Josh McDowell notes, “By AD 100, the apostles had died, but the Christian Church was still in its infancy, with fewer than twenty-five thousand proclaimed followers of Christ. But within the next two hundred years, the fledgling church experienced explosive multiplication of growth, to include as many as twenty million people. This means the church of Jesus Christ quadrupled every generation for five consecutive generations!”
“I am a changed person. I am not who I was before I met Jesus” and “My life tends to go better when I live by biblical principles” are both excellent apologetics!
Let others argue that God doesn’t exist, or that you shouldn’t have hope, and then you—like the bumblebee—just keep flying with Jesus! (see 2 Timothy 3:14)
Pastor Craig followed up on his message last week about church leadership by sharing how Christians are to deal with bad pastors.
God has ordained that His leaders oversee and administer His ministry. But problems arise in the church when humans change the “His” to “my.”
I read a statistic that 75% of people who voluntarily left their jobs did so because of a problem with their boss. In other words, 3-out-of-4 people didn’t quit their job, they quit their boss. In my personal experience this is equally as true in the church world—Most people don’t quit their church, they quit a bad pastor.
Sadly, those who do quit their church usually do so the wrong way. As a result they become either de-churched (they don’t attend anywhere), or cynical in the next church they do attend.
Who is a bad pastor?
We have a great example of how to handle a bad spiritual leader in the story of David and Saul (see 1 Samuel 24). David had done nothing wrong, yet Saul was trying to kill him. At one point David’s men urged David to take matters into his own hands, and he almost did. He got close enough to Saul to cut off a corner of his robe, but quickly discovered that was too close. Immediately after doing so David was conscience-stricken!
Then look how David responded:
This humble reply got Saul’s attention. Saul wept as he said, “You have treated me well, but I have treated you badly.” Saul then asked David to be kind to his descendants.
Then this conclusion—David gave Saul his oath, and then went away to a safe place.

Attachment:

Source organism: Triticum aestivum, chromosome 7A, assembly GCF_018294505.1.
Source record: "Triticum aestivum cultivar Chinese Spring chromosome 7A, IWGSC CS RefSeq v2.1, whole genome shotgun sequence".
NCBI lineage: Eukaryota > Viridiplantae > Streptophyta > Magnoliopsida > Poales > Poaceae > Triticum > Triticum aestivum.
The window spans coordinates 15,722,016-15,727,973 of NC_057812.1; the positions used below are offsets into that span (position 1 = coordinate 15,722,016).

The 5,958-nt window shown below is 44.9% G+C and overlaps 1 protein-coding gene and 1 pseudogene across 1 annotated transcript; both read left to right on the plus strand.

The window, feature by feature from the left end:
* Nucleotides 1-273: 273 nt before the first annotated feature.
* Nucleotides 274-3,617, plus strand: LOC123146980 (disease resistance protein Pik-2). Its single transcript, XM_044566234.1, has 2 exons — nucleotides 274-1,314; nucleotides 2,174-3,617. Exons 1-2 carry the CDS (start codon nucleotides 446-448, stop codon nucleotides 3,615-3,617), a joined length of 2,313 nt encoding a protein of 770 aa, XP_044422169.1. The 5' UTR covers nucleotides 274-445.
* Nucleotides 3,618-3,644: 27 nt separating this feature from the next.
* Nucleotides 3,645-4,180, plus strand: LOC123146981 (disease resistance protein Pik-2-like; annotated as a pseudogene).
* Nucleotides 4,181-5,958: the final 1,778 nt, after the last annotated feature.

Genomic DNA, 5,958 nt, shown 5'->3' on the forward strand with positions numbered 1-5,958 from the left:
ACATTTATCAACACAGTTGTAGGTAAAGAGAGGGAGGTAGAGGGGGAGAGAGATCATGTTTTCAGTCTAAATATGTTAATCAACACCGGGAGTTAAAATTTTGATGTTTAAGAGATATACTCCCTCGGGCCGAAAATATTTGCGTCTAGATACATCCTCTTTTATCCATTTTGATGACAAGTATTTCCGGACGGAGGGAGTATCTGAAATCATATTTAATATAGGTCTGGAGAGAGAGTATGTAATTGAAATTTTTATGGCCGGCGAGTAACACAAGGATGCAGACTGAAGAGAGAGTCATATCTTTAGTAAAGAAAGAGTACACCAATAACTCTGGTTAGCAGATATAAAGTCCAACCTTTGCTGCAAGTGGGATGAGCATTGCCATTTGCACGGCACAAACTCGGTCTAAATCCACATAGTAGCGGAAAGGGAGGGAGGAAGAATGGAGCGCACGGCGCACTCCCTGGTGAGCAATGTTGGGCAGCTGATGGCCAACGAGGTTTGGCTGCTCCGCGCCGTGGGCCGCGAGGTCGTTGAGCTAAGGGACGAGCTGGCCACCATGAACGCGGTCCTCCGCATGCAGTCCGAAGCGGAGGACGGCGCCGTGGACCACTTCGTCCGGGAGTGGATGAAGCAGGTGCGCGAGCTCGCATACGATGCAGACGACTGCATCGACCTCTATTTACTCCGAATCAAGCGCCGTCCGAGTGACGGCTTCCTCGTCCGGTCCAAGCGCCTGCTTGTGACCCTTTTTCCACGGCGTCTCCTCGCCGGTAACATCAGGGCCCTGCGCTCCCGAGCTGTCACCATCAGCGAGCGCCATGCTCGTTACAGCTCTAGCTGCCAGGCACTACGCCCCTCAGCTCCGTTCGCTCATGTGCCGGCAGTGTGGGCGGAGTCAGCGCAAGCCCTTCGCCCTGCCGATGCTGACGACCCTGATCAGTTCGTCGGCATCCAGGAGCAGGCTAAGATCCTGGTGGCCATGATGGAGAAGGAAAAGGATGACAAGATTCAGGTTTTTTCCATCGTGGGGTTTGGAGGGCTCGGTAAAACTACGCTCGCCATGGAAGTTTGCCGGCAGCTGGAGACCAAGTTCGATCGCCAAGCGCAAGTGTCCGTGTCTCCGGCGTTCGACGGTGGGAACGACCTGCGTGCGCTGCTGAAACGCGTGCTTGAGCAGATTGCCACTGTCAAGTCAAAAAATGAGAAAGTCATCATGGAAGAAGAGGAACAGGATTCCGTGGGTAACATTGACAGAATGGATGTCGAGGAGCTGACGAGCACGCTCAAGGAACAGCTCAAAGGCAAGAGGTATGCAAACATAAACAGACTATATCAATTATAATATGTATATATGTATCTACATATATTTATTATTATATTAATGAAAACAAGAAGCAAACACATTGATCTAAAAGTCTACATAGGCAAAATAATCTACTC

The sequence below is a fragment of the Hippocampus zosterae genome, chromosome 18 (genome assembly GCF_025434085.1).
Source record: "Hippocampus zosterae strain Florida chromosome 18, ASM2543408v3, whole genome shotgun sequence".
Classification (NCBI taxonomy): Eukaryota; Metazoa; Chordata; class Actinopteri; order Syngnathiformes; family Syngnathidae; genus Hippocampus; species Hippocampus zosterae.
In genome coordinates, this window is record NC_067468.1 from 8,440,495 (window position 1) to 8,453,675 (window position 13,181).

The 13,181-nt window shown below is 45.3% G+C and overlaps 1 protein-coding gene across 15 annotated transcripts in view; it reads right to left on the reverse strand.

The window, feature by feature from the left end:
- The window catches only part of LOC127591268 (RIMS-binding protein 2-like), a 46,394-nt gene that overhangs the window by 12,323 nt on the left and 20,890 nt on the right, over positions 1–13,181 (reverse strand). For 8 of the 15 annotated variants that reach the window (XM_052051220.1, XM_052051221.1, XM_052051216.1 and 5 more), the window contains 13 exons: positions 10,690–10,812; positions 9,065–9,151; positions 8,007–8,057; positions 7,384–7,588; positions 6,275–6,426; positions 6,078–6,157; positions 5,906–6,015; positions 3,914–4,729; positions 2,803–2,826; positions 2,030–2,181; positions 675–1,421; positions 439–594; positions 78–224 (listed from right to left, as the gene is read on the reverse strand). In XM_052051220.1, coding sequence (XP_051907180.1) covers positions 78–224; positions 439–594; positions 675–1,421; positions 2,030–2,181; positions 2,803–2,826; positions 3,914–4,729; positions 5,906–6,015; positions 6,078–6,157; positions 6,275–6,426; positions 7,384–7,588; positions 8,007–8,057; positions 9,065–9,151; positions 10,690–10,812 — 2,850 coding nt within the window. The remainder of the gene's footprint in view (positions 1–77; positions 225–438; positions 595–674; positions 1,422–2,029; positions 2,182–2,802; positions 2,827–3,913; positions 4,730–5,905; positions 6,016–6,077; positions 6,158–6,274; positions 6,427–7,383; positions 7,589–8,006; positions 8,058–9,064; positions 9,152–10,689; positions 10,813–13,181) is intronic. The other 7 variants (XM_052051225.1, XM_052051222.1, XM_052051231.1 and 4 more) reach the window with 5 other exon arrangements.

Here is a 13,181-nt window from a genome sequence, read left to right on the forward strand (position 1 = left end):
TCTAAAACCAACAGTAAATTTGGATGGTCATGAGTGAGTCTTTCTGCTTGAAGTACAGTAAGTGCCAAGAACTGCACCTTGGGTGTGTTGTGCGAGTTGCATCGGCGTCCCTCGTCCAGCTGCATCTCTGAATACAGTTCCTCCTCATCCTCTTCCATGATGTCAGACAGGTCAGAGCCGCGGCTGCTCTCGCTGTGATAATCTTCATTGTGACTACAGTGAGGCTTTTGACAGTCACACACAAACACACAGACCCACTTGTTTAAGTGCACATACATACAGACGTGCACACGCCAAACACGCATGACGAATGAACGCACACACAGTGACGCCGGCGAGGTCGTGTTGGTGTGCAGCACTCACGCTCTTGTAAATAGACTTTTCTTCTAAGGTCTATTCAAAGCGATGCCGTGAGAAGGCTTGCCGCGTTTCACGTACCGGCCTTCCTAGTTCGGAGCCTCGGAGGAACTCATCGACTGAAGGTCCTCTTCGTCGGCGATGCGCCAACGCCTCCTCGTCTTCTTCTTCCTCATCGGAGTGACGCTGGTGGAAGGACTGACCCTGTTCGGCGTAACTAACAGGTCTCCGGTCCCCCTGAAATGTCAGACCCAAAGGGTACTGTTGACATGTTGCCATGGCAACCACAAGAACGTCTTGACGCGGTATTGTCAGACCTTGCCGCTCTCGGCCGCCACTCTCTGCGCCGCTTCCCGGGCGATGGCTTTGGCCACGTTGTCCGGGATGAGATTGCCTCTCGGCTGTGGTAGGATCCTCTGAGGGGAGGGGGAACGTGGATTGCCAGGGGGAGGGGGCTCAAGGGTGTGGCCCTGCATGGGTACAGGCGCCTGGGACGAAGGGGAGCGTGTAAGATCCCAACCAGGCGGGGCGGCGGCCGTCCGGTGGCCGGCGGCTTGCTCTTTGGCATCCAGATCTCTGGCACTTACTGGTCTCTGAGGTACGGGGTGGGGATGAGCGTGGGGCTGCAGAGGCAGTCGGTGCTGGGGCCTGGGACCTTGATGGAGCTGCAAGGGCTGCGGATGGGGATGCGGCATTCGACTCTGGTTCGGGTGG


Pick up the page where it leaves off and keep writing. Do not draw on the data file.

The New Testament captures these same ideas for today’s Christians. We are told not to lightly entertain an accusation against spiritual leaders (1 Timothy 5:19), but to submit and obey to biblically-correct leaders (Hebrews 13:17).
The Bible gives us only two options for dealing with spiritual leaders…
Two wrongs don’t make a right. Responding in an unscriptural way to an unscriptural pastor’s way is just as wrong as what the pastor was doing wrong in the first place!
So give the bad pastor your oath that you will not lay a hand (or a word!) on them, and then remove yourself to a safe place. Submit and obey, or walk away and leave them in God’s capable hands.
Christians are not citizens of Planet Earth. Our citizenship is in a place called Heaven, and yet we are traveling on Earth during our present lifetime. So the question is: How is a citizen of Heaven supposed to act while visiting Earth?
The Apostle Peter was one of the most active disciples of Jesus. During Christ’s first visit to Earth, Peter is recorded as speaking more than all of the other disciples combined. And not surprisingly, Jesus speaks more words directly to Peter than He does to all of the other 11 disciples combined. Peter got a lot of training!
With that background, Peter gives us invaluable instructions in his first letter to the church. He calls Christians things like: strangers in the world, chosen people, peculiar people, and aliens and strangers in the world. He tells us travelers not only how to behave while traveling on Earth, but why we should travel in a God-honoring way.
We will be continuing to work our way through these fascinating themes of Peter’s instructions for aliens and strangers beginning this Sunday. If you don’t have a home church in the Cedar Springs area, we would love to have you join us! If you cannot join us in person, we will be broadcasting each message live on our Facebook page, and then we will make the video available later in the week.
We are excited to continue this journey of discovery together!